A Veritable Feast of Thanksgiving Books

While Thanksgiving is a day usually known for gorging on food, we would like to offer a cornucopia of bountiful books about one of our favorite holidays. It’s a feast for the mind! Forget getting a head start on Black Friday shopping–hurry over to your favorite Branch of the St. Louis Public Library and pick up a few of these must have items of the season:

Turkeys, Pilgrims, and Indian Corn: The Story of the Thanksgiving Symbols by Edna Barth; illustrations by Ursula Arndt

Ms. Barth explores the multicultural origins and evolution of the familiar and not-so-familiar symbols and legends associated with Thanksgiving. The book is full of fascinating historical details and little-known stories.

Balloons Over Broadway: The True Story of the Puppeteer of Macy’s Parade by Melissa Sweet

This award-winning picture book tells the story of Tony Sarg, the puppeteer whose marionette creations were the inspiration behind the giant helium balloons that have graced the Macy’s Thanksgiving Day Parade for more than eighty years.

Thelonius Turkey Lives! (On Felicia Ferguson’s Farm) by Lynne Rowe Reed

Thelonius Turkey is sure he is meant to be the “guest of honor” at this year’s Thanksgiving feast, so with the help of the other farm animals, he sets out with a plan–and the misadventures begin.

Over the River and Through the Wood by Lydia Marie Child; illustrations by Christopher Manson

This timeless verse is backed by rich wood-cut illustrations and includes sheet music for readers  to sing or play along.

The Thankful Book by Todd Parr

A great book for Thanksgiving and all year-round. Kids enjoy the colorful illustrations and can easily relate to many of the reasons to be thankful. Mr. Parr’s book is an excellent conversation starter to learn what children are grateful for in their lives.

I Know an Old Lady Who Swallowed a Pie by Alison Jackson; illustrations by Judy Schachner

A Funny parody of the “old lady who swallowed a fly,”  this book has a women who keeps eating and eating her way to a surprise ending.

Sometimes It’s Turkey, Sometimes It’s Feathers by Lorna & Lecia  Balain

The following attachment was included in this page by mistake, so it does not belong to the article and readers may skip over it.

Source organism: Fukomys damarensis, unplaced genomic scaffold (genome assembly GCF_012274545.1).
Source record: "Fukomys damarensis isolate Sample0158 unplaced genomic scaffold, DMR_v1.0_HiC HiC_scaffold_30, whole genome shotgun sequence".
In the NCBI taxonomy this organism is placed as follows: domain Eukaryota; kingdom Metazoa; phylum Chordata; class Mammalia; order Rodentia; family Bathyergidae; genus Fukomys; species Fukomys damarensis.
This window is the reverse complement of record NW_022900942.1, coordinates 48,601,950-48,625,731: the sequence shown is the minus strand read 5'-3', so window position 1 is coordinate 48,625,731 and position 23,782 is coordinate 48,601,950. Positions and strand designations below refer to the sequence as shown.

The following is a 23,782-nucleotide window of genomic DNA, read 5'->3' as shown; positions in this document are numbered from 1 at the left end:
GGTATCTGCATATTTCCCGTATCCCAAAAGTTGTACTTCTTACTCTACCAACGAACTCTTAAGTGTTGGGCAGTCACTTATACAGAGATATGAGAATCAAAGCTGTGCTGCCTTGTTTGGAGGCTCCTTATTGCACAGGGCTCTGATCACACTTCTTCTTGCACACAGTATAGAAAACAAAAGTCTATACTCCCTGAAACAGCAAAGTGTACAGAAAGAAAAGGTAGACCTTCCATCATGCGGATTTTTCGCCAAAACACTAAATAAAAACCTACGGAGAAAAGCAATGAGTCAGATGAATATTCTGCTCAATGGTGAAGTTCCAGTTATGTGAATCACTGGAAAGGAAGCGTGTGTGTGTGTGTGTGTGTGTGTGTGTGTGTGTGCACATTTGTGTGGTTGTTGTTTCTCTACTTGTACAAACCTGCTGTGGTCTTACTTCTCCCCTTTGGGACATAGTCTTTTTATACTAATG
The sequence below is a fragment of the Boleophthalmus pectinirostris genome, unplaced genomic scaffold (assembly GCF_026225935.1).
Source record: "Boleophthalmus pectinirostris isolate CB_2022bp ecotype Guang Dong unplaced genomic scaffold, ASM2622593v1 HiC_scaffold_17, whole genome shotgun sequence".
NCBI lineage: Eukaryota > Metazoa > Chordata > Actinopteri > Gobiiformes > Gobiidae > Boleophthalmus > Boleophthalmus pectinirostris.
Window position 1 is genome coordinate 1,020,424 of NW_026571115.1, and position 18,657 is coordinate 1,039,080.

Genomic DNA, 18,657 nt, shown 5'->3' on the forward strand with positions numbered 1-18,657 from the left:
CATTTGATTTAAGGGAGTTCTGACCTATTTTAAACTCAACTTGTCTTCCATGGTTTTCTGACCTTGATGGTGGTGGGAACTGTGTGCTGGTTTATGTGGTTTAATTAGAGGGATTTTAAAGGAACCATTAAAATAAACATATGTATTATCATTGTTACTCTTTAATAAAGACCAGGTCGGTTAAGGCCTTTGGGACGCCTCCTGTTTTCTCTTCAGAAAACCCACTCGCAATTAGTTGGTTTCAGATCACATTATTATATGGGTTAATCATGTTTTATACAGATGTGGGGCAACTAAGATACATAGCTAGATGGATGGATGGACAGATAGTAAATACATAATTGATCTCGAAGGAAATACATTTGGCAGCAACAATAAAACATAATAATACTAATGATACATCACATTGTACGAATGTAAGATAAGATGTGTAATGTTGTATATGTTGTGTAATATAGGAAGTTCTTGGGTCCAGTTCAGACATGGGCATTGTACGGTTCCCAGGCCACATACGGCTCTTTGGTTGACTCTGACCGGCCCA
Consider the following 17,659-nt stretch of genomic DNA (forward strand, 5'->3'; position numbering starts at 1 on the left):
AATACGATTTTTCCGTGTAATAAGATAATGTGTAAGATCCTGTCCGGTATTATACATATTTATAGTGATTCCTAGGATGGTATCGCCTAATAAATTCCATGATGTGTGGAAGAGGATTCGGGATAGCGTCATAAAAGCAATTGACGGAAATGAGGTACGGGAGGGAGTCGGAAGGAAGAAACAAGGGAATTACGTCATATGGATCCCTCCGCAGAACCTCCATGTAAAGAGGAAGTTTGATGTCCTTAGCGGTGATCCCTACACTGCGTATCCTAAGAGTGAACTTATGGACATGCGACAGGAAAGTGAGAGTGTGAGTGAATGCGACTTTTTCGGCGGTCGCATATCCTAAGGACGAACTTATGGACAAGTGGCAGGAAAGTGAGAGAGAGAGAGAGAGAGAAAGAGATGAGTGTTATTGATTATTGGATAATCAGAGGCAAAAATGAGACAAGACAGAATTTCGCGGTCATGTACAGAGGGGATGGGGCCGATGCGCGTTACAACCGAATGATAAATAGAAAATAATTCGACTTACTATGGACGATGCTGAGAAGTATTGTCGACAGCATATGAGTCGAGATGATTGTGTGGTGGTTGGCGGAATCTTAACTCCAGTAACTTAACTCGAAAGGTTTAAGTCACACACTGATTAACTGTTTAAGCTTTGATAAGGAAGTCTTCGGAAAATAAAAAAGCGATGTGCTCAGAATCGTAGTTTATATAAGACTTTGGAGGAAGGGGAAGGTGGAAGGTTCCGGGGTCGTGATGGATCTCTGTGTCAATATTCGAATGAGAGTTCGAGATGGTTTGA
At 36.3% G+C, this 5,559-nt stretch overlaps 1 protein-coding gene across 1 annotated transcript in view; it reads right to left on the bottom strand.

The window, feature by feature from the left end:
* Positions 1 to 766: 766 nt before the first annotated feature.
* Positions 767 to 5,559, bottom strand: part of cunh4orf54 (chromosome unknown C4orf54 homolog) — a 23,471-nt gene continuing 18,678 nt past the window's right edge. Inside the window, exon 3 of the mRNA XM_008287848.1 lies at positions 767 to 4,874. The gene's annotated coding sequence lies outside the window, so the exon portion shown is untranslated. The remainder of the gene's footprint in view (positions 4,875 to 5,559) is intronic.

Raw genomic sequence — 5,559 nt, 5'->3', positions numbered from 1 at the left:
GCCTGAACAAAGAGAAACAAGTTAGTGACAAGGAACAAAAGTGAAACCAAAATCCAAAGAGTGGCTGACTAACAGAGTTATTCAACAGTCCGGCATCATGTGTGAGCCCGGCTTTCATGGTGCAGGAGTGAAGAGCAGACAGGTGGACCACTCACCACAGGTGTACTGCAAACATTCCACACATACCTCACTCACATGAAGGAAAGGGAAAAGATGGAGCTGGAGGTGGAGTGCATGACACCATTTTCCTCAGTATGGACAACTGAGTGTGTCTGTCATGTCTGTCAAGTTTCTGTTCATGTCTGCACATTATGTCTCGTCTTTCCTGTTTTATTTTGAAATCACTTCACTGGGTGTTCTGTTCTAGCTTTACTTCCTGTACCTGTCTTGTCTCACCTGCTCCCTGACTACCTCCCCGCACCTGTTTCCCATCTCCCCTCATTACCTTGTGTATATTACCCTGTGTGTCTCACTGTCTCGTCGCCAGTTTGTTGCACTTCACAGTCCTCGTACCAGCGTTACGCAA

Mrs. Gumm finds a turkey egg that she hatches and plans to have for Thanksgiving dinner. The turkey eats everything in sight, but that’s fine–because it means he’ll be nice and fat for Thanksgiving… right?

I’m a Turkey by Jim Arnosky

This book is written in the first-person perspective of a turkey with a fun, spoken-word rhythm. The rhythm and large, colorful illustrations make it a great read aloud book for toddlers through upper elementary age. The book provides some basic facts about turkeys, and it introduces young audiences to vocabulary while also allowing ample opportunity for audience participation.

The Night Before Thanksgiving by Dav Pilkey

A very funny picture book about a class of school kids visits a turkey farms just before Thanksgiving. All is well until Farmer Mack Nugget brings out an axe…

Turkey Trouble by Wendi Silvano; illustrations by Lee Harper

Turkey is aware that he is to be the main course at Thanksgiving Dinner. To avoid his fate, he assumes various disguises with less than favorable results. Will he survive the holiday?

Turkey Surprise by Peggy Archer; illustrations by Thor Wickstrom

Two Pilgrim brothers go on a search for a turkey to pluck and stuff for Thanksgiving dinner. The younger brother spies a turkey on several occasions bit distracts his brother so it can escape–a great pick for vegetarian families!

One is a Feast for a Mouse: A Thanksgiving Taleby Judy Cox; illustrations by Jeffery Ebbeler

Mouse can’t live without his favorite Thanksgiving foods, but he has a hard time balancing them in one hand while he moves across the dining room table. When the cat comes after him, he drops everything–can he save his feast in time?


Please remember that St. Louis Public Library locations will be closed on Thursday, November 22nd for the holiday. We will re-open on Friday, November 23rd with regular hours. In the meantime, we wish you and yours a very safe & happy Thanksgiving.


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